This month of April we remember deaths at work across the world on International Workers Memorial Day (April 28)
Workers continue to die at work in 2021 as we mark Workers Memorial Day in April
The Health & Safety At Work Act was introduced in 1974, after decades of campaigning by trade unions to bring better protection to working people.
One of the highlights of this important legislation, was that it not only addressed dangerous conditions in factories, mines and mills for workers, but demanded employers take on responsibility for anyone affected by their actions. Following the Aberfan disaster where a slag heap of coal, slurry and chemicals slid down a Welsh valley colliding with the local school and killing 116 children and 28 teachers, the law needed to ensure protection to communities as well as the workers.
So employers who dump chemical waste or damage the environment in other ways are culpable. Endangering members of the public are dealt with in the HASAWA 1974, duties to protect the physical and mental health of anyone affected by their production or actions were introduced. Aimed at providing guidance to employers on welfare, health and safety issues, holding them to account for failing to act responsibly was welcomed by the labour movement, while upsetting many of the establishment and those who wielded the power. It meant the changes required investment in safer equipment and processes. It meant increased financial costs to employers and boards of directors pocketing less profits.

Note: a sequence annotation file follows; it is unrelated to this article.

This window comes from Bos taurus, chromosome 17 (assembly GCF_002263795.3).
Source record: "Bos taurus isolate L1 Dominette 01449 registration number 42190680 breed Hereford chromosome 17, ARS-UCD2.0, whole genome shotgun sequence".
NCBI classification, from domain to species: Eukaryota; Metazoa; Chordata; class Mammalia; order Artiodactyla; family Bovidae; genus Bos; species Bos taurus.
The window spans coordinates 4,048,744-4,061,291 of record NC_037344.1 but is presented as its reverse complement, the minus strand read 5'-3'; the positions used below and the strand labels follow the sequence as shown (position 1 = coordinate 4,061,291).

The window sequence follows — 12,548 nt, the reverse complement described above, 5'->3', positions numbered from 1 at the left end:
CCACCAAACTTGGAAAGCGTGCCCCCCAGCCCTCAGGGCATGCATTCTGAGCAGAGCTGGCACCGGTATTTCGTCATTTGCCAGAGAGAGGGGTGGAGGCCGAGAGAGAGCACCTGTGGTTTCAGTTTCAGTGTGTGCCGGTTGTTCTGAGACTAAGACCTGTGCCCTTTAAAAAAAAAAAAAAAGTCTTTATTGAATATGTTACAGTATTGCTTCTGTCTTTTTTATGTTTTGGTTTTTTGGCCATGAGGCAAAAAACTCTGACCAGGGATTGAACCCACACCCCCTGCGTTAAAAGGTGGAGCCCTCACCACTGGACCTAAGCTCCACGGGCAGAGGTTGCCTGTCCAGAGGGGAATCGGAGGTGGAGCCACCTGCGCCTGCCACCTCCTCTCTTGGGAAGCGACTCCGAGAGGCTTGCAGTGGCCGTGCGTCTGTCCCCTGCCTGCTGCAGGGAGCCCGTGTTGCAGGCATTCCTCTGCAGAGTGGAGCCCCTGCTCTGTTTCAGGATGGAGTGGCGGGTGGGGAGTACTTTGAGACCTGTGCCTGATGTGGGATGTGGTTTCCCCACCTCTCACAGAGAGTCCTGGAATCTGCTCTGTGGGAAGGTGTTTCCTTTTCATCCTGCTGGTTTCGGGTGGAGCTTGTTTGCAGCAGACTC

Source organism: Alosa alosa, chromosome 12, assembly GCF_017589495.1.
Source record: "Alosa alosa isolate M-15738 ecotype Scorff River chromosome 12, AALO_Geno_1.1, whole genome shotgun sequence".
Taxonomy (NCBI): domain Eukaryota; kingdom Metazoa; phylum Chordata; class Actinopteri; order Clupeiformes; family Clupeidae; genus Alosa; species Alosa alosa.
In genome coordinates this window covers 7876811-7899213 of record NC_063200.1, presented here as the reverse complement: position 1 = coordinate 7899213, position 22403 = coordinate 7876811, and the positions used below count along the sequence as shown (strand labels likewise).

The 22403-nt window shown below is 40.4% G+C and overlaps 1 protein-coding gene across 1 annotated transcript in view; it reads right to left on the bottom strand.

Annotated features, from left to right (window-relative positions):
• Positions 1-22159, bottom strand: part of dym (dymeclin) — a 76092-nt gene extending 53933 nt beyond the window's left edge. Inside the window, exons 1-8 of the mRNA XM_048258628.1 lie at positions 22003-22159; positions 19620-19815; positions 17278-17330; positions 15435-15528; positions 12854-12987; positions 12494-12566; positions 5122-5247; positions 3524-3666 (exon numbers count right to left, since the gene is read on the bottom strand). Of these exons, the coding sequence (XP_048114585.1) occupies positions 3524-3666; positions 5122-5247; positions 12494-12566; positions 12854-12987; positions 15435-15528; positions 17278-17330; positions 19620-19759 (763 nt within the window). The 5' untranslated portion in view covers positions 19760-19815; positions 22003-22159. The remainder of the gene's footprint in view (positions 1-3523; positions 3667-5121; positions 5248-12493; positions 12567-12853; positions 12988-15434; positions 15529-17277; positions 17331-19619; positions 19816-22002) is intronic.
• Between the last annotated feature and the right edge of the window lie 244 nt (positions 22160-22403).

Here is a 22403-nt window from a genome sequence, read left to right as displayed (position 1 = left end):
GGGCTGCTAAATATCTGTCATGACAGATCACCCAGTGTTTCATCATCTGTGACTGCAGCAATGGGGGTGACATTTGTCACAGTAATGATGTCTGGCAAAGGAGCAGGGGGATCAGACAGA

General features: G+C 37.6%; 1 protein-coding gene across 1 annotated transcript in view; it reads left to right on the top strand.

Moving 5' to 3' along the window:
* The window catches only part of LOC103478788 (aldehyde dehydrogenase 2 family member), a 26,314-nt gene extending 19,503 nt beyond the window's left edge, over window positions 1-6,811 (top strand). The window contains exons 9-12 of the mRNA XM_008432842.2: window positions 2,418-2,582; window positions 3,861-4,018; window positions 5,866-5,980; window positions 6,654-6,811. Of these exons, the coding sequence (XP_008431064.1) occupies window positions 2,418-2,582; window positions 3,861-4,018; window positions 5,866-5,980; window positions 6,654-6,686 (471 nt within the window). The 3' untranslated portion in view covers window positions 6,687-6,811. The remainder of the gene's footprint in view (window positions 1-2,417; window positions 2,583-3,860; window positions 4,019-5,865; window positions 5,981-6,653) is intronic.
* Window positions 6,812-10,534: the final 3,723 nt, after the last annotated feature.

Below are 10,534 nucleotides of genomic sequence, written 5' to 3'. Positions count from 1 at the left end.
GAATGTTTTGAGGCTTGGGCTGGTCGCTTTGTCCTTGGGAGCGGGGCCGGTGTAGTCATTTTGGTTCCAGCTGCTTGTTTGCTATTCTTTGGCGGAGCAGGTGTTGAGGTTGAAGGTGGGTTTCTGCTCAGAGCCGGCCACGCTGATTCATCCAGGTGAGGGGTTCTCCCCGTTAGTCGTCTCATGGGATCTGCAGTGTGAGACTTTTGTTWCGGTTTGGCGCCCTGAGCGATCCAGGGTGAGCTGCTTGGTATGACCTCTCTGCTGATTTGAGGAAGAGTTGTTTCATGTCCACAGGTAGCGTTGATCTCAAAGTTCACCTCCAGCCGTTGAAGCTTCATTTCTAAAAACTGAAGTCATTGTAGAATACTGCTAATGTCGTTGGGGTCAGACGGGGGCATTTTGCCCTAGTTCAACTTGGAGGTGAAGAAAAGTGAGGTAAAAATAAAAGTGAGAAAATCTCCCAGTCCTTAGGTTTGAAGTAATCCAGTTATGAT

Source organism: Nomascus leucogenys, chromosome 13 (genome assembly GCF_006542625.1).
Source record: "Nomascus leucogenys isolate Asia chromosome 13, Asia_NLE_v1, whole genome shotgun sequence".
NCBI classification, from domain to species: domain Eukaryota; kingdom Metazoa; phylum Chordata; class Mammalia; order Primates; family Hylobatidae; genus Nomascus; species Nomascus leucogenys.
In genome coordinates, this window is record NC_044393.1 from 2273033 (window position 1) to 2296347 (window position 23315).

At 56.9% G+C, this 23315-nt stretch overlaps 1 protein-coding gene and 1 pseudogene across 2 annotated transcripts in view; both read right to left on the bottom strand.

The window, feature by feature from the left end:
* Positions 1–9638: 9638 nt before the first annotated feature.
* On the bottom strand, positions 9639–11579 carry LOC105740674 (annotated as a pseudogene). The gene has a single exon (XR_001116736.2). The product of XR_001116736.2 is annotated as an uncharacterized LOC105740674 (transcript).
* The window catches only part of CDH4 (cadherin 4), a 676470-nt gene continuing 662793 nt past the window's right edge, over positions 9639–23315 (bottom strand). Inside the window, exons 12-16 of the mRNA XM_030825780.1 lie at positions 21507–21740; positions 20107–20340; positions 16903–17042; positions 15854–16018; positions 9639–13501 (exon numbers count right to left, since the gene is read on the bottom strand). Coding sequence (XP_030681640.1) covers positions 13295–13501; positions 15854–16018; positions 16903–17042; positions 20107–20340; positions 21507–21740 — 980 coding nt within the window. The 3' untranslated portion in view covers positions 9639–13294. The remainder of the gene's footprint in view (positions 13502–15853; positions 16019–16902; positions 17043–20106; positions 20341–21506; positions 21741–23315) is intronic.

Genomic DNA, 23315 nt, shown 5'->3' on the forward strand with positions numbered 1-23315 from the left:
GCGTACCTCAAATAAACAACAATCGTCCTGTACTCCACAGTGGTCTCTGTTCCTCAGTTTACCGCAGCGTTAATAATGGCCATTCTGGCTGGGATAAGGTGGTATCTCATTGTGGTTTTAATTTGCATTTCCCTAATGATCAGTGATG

Importantly from our point of view, it meant less costs for working people in respect of injuries and deaths, although we still have to commemorate tragedies caused by the ignoring health and safety rules and regulations. This month of April we remember deaths at work across the world on International Workers Memorial Day (April 28) where thousands are still dying, including over 100 every single day in this country alone. Many deaths caused by accidents which could and should have been avoided. Many families devastated because of lack of action, some workers killed on the spot others dying slowly of poisoning by materials such as asbestosis or diesel fumes fatalities like COPD.
Here on Merseyside and around the world we remember the 96 Liverpool fans who died at Hillsborough. Killed through incompetence and the ignoring health and safety laws. Inadequate risk assessments on the state of the ground and lack of safety procedures all combined to destroy many lives and leave a lasting legacy of a tragedy driven by an absence of doing the right thing. Let us not forget the dead and their friends and families, but we also must never tire of telling the world about why health and safety regulations need to be in place and followed to the word., that is to save lives and protect people from injury.
Health & Safety Officer
GMB trade union
North West & Irish Region